How you go about becoming a graduate assistant will depend on the program and school. Acceptance letters often include at least some initial information pointing students toward any financial aid or assistantship the program might be offering.

You can also explore graduate assistantship opportunities by looking at the school’s or department’s website, as well as websites of professors. In addition, you can check the school’s job boards and social media sites, and even just do an online search using the name of your intended school and the phrase “graduate assistant.”

What if You Need More Funding?

Stipends and/or tuition waivers that come with graduate assistantships can make graduate school more affordable. However, if you still have gaps in funding, you may want to explore scholarships, grants, and federal or private student loans.

Graduate and professional students can apply for federal Direct PLUS Loans. Eligibility is not based on financial need, but a credit check is required.

Graduate and professional students may also apply for Direct Unsubsidized Loans; again, eligibility is not based on financial need.

To apply for federal loans for graduate school, you simply need to complete the Free Application for Federal Student Aid, or FAFSA.

Because graduate students face some of the highest federal student loan interest rates, and loan origination fees, you may also want to look into private graduate school loans and compare offers. Just keep in mind that private student loans don’t come with same protections, such as forbearance and forgiveness programs, offered by federal student loans.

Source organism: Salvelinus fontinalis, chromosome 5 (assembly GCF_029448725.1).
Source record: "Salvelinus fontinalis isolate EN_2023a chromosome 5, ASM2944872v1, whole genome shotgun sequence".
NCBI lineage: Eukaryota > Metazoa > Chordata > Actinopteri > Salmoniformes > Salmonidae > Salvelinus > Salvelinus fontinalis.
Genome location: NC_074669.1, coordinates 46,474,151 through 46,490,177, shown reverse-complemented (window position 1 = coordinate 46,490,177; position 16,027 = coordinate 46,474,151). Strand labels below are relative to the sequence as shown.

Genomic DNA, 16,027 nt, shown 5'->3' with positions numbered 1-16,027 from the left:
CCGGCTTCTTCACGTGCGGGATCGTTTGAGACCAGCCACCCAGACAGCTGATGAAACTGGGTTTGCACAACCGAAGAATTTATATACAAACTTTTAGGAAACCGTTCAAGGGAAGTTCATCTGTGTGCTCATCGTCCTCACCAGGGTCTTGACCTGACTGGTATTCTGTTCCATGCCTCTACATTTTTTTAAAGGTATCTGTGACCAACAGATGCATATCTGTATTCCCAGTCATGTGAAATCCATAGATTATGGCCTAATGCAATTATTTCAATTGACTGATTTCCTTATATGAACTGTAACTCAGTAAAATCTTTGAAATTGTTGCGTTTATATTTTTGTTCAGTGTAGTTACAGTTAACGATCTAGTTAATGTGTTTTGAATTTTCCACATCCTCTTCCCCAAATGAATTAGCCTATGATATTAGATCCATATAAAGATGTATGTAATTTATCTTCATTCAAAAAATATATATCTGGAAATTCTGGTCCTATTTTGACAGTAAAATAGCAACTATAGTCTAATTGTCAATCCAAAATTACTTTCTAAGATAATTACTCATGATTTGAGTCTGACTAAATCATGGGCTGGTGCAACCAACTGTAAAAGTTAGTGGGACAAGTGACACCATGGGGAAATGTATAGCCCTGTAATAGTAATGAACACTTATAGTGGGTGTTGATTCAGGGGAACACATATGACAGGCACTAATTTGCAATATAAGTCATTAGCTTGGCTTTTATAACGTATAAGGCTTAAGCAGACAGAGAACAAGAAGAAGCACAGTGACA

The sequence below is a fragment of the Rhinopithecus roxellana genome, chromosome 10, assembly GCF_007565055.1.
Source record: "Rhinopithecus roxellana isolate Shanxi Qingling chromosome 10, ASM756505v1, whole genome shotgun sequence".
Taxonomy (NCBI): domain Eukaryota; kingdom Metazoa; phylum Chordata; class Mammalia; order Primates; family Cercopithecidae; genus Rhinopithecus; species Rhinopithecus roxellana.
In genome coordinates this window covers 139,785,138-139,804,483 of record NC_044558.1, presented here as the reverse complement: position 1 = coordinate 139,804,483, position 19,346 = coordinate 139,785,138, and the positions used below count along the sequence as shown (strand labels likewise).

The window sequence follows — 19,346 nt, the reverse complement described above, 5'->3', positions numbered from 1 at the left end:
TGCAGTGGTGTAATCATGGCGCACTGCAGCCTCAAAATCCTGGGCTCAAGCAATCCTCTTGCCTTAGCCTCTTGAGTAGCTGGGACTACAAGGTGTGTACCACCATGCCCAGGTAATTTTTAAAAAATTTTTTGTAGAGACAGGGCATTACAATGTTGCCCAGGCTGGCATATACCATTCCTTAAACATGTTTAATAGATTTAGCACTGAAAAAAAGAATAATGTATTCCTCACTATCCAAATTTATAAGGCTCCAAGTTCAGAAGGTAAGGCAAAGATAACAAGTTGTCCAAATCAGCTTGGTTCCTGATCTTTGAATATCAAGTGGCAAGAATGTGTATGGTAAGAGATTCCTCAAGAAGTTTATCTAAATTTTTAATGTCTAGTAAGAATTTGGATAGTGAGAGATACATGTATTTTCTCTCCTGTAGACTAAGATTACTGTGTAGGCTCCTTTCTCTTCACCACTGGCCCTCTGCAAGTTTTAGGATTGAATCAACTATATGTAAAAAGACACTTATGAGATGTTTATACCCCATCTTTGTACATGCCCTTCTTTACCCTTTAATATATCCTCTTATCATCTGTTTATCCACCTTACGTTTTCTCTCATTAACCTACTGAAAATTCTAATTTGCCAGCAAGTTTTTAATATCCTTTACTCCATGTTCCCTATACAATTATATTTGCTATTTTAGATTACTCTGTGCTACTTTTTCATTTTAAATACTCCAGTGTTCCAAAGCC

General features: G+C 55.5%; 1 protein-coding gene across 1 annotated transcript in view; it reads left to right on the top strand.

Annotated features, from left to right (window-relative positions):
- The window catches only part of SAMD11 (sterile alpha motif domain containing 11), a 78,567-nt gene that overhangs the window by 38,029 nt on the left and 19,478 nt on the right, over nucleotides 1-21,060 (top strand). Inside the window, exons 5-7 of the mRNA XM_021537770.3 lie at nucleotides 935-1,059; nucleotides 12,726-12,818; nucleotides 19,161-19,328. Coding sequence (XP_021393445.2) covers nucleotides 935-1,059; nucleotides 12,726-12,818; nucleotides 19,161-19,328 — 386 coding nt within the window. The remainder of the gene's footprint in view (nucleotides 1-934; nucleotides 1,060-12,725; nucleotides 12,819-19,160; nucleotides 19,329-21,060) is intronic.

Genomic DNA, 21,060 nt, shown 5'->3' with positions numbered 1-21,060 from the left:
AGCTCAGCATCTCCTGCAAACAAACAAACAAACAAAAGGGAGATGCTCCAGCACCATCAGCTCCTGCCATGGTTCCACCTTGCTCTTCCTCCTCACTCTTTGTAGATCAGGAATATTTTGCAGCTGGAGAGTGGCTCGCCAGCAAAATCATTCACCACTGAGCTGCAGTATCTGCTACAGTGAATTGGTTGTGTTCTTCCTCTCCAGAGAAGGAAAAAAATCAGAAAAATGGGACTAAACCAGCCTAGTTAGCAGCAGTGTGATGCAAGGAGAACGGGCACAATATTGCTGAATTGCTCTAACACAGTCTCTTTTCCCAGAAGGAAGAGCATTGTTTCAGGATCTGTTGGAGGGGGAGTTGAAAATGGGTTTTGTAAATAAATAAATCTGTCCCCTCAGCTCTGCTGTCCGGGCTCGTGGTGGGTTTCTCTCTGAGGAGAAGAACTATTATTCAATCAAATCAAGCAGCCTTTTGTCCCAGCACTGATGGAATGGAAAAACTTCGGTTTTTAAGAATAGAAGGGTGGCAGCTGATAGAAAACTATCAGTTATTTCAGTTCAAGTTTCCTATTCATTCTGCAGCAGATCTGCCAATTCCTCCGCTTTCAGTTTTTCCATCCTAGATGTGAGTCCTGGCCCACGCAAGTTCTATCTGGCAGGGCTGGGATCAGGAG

💡 Quick Tip: Need a private student loan to cover your school bills? Because approval for a private student loan is based on creditworthiness, a cosigner may help a student get loan approval and a lower rate.

The Takeaway

Getting a graduate assistantship position can help cover the often high-cost of graduate school. These positions can involve being a teaching, administrative, or research assistant. Compensation may be in the form of a monthly stipend and/or a tuition waiver.

If you aren’t able to get a graduate assistantship, or you have secured one but it isn’t enough to fully cover your costs, you may want to look into other sources of graduate school funding, including private grants and scholarships and federal or private student loans.

If you’ve exhausted all federal student aid options, no-fee private student loans from SoFi can help you pay for school. The online application process is easy, and you can see rates and terms in just minutes. Repayment plans are flexible, so you can find an option that works for your financial plan and budget.

Cover up to 100% of school-certified costs including tuition, books, supplies, room and board, and transportation with a private student loan from SoFi.

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Tax Information: This article provides general background information only and is not intended to serve as legal or tax advice or as a substitute for legal counsel. You should consult your own attorney and/or tax advisor if you have a question requiring legal or tax advice.

Financial Tips & Strategies: The tips provided on this website are of a general nature and do not take into account your specific objectives, financial situation, and needs. You should always consider their appropriateness given your own circumstances.